Sounds like surrender.
It certainly doesn’t sound like “I’ll shut down the virus,” Biden’s frequently repeated campaign promise on the trail last year.
With the U.S. now recording upwards of a million cases per day and actual infections estimated to be five to 10 times that number, probably the best spin the White House can muster at this point is that every country in the world is under siege from Omicron. There’s no government magic trick anywhere that can be used to stop a variant that spreads faster than anything this side of measles, including among the triple-vaccinated. (Not even in China.) Trump, Lincoln, George Washington — all of them would have struggled to contain Omicron.
But maybe they would have thought ahead a few months and geared up production of rapid tests? Or organized an all-hands-on-desk effort to mass-produce N95 masks that actually limit transmission? I’m guessing Lincoln’s strategy would have been more proactive than “cross your fingers.”
The new reality has further darkened the mood among White House aides already frustrated by the lack of progress toward ending a pandemic many initially believed could be dispatched within a year. It’s also accelerated the administration’s pivot toward preparing people to live with the virus indefinitely. In interviews, officials described the next few weeks as a triage operation focused on containing the reverberations of the surge well enough to avert breakdowns in essential services, mass school closures and overrun hospitals…
[E]ven as the president sought to project calm, he conceded there was widespread confusion among Americans about the virus’s spread. And health officials inside and outside his administration privately acknowledge that there’s little new left for the federal government to do but hold on and hope the worst is over soon…
Privately, the administration has clung to data in foreign countries that suggest Omicron could burn itself out just as quickly as it arrived, meaning case counts could begin dropping off as early as February in early-hit parts of the country.
That’s from Politico, which describes the White House’s new pandemic ambition to fight the virus “to a draw” and end the “COVID malaise” that’s weighed down Biden’s presidency, a term that must send shivers down the spine of Team Joe given its echoes of the Carter era. There aren’t enough tests, there aren’t enough quality masks, there’s no test-and-trace program worth speaking of (although having one might not be useful with a virus as ubiquitous as Omicron), and the feds can’t get their act together in delivering clear guidance. Of the CDC’s new shift in quarantine guidance, Politico reports that “Administration officials have since insisted that the change is grounded in science, though two people with knowledge of the matter said the turbulent rollout touched off a fresh round of finger-pointing over who was responsible for the garbled messaging.”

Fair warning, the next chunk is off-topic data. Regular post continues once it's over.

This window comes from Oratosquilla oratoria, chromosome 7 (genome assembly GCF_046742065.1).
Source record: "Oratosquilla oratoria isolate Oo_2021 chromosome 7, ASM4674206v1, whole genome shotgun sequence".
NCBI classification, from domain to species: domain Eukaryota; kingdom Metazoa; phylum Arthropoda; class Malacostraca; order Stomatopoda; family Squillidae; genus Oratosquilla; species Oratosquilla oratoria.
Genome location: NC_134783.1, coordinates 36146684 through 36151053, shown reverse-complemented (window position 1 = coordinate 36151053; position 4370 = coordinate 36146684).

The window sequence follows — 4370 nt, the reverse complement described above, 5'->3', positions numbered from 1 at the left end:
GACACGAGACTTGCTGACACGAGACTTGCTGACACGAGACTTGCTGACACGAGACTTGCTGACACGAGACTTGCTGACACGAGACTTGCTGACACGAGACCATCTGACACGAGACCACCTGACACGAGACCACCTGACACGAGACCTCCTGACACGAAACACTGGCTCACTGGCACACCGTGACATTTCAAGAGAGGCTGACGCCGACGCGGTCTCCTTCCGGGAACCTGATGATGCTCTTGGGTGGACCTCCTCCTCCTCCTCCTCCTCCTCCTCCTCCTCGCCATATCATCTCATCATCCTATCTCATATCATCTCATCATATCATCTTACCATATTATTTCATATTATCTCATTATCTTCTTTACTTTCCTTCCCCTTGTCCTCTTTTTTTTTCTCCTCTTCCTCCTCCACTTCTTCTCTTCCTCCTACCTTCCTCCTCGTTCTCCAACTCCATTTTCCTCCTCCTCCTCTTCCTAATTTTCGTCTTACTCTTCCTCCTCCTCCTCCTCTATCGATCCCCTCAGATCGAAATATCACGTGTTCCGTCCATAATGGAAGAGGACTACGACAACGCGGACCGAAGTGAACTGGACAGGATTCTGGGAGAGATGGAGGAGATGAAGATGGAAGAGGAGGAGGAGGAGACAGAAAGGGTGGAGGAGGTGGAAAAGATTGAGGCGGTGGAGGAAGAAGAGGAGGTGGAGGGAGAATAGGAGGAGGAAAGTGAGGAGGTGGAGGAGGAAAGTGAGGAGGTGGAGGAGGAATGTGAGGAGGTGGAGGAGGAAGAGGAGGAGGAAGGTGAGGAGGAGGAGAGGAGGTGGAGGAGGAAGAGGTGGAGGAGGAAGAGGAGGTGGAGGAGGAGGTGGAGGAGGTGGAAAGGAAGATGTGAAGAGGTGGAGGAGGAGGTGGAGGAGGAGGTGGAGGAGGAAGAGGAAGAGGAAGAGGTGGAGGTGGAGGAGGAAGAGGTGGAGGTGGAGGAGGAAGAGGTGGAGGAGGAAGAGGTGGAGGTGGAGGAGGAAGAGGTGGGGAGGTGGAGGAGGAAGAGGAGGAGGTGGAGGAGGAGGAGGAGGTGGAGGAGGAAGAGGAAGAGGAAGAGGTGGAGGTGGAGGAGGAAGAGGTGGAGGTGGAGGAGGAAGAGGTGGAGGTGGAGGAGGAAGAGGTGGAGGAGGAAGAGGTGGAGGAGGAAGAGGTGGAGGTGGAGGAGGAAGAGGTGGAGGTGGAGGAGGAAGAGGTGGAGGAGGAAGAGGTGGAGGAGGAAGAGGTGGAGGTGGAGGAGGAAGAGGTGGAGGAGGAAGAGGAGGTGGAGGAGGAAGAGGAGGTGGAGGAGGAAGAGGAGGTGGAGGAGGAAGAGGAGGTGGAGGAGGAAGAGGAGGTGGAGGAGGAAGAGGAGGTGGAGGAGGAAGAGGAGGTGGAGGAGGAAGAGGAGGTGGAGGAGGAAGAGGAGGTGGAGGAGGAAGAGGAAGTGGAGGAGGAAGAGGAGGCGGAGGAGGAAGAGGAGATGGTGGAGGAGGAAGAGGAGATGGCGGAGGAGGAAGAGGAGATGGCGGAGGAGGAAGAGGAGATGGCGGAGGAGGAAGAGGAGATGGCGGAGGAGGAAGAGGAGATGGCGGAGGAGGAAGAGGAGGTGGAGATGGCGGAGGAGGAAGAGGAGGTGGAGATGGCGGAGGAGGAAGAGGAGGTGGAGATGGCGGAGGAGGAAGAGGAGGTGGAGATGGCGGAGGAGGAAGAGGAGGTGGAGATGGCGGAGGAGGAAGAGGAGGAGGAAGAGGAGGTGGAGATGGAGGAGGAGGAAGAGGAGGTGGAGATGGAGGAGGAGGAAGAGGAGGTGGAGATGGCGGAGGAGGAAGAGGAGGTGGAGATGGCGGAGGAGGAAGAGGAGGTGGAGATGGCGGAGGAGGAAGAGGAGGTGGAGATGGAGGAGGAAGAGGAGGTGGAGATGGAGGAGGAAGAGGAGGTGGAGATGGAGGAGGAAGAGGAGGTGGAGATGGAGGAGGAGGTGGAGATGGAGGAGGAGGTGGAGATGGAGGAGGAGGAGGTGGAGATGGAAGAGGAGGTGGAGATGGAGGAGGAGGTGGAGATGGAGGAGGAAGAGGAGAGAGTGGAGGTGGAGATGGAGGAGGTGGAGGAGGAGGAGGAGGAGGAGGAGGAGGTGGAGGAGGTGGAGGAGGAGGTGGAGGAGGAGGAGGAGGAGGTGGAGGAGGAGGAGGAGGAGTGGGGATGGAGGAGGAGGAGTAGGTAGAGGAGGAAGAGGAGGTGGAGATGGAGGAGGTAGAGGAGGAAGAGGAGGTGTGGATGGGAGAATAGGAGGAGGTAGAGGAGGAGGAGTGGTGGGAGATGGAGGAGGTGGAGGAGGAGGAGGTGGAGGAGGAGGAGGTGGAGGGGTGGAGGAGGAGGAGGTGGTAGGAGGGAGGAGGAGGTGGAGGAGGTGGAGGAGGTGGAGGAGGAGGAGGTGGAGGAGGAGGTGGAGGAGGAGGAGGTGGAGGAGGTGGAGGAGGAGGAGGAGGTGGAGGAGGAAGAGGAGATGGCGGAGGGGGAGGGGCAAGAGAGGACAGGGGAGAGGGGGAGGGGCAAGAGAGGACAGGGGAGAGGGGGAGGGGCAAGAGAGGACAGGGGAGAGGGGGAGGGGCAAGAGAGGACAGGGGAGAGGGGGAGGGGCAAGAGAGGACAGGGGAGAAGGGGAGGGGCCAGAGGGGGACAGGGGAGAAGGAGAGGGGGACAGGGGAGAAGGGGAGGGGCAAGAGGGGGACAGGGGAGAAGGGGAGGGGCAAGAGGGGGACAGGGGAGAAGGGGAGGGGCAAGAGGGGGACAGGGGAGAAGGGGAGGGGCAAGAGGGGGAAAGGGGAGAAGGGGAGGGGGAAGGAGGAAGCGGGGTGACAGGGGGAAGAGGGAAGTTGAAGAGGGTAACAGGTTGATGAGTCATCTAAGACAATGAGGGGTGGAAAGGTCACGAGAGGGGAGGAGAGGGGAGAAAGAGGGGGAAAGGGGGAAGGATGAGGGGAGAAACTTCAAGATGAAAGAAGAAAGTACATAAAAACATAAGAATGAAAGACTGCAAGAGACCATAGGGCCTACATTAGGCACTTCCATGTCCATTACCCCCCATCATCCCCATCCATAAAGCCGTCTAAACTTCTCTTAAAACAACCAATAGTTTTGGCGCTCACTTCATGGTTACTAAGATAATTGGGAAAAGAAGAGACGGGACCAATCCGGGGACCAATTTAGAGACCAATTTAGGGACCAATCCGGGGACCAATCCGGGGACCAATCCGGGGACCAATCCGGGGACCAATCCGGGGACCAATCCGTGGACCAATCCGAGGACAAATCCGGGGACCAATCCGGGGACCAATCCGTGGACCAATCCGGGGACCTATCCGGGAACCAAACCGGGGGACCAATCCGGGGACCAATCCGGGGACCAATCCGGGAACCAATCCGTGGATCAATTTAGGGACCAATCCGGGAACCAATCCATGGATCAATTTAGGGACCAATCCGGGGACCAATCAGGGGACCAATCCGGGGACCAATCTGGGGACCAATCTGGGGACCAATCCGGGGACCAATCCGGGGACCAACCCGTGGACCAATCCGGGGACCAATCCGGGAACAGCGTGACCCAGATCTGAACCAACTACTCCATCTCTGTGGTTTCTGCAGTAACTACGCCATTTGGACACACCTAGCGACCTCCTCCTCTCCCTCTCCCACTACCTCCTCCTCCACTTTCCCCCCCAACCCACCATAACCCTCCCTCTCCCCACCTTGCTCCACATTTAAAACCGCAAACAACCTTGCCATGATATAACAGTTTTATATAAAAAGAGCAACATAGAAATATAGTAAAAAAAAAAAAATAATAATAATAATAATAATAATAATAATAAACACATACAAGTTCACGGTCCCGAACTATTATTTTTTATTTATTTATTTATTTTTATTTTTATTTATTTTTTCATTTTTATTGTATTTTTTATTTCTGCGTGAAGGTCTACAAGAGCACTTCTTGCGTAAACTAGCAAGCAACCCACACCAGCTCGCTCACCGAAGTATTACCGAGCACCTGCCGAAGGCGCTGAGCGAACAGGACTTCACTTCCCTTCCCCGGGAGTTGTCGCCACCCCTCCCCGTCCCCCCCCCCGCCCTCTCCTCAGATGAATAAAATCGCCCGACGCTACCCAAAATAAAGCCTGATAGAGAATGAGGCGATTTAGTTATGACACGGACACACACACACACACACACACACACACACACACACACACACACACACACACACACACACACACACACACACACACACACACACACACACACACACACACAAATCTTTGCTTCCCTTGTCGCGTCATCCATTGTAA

The “strategy” now, such as it is, is to tell people for the eight millionth time to get vaccinated and then rub a rabbit’s foot in hopes that the speedy decline of cases in South Africa also plays out in our older, much more obese population. Eighteen months ago, the strategy was … different:
“[I]t’s just luck that this highly transmissible variant appears to be less dangerous than other variants to those with prior immunity,” Zeynep Tufekci writes today. “If it had been more deadly — as Delta has been — the U.S. government’s haphazard and disorganized response would have put the whole country much more at risk.” That point shouldn’t be overlooked as this plays out. Biden’s one real achievement on COVID during his first year was to build on the vaccine rollout that began under Trump, instilling a degree of immunity in the population broad enough to make Omicron present as more of a flu in most cases than COVID. But even that might not have spared us from a huge surge in deaths if the variant had evolved to be more instead of less virulent. The lack of tests and quality masks could have meant a steep toll in fatalities.
As it is, go figure that Team Joe wants to focus on their one real achievement when fielding questions from reporters on COVID:
Psaki doubles down on Biden's continued labeling of COVID as a "pandemic of the unvaccinated."@JacquiHeinrich: "Isn't it also fair to say that it's still also a pandemic of the vaccinated, given the breakthrough cases that we've been seeing?" pic.twitter.com/7iBMDcm10e
— Townhall.com (@townhallcom) January 5, 2022
In fairness, she’s not wrong…
Unvaccinated people face the most risk from Omicron. Data from New York show that vaccines continue to provide excellent protection against severe illness. pic.twitter.com/HoBysEVCMa
— Dr. Tom Frieden (@DrTomFrieden) January 5, 2022
…but she’s kind of wrong.
I’ll leave you with this guy, whose tireless efforts to undermine Biden’s one real COVID achievement (which was Trump’s COVID achievement first) has led him to a new logical turn. I have no idea why he’d believe that vaccination, which teaches your immune system to recognize the spike protein on the original Wuhan strain prior to infection, might make you more susceptible to infection from Omicron. Presumably he’s looking at the data that shows most people who have Omicron are vaccinated, but that’s unsurprising in a population where a great majority have had their shots and are now facing a variant capable of puncturing their immunity. For what it’s worth, I had two relatives hospitalized for COVID pneumonia in New York this week. Both were unvaccinated. Three other relatives, all triple-vaxxed, are fine.
Tucker Carlson made a claim based on absolutely zero scientific evidence about the Covid-19 vaccines on his broadcast Tuesday night.
— Mediaite (@Mediaite) January 5, 2022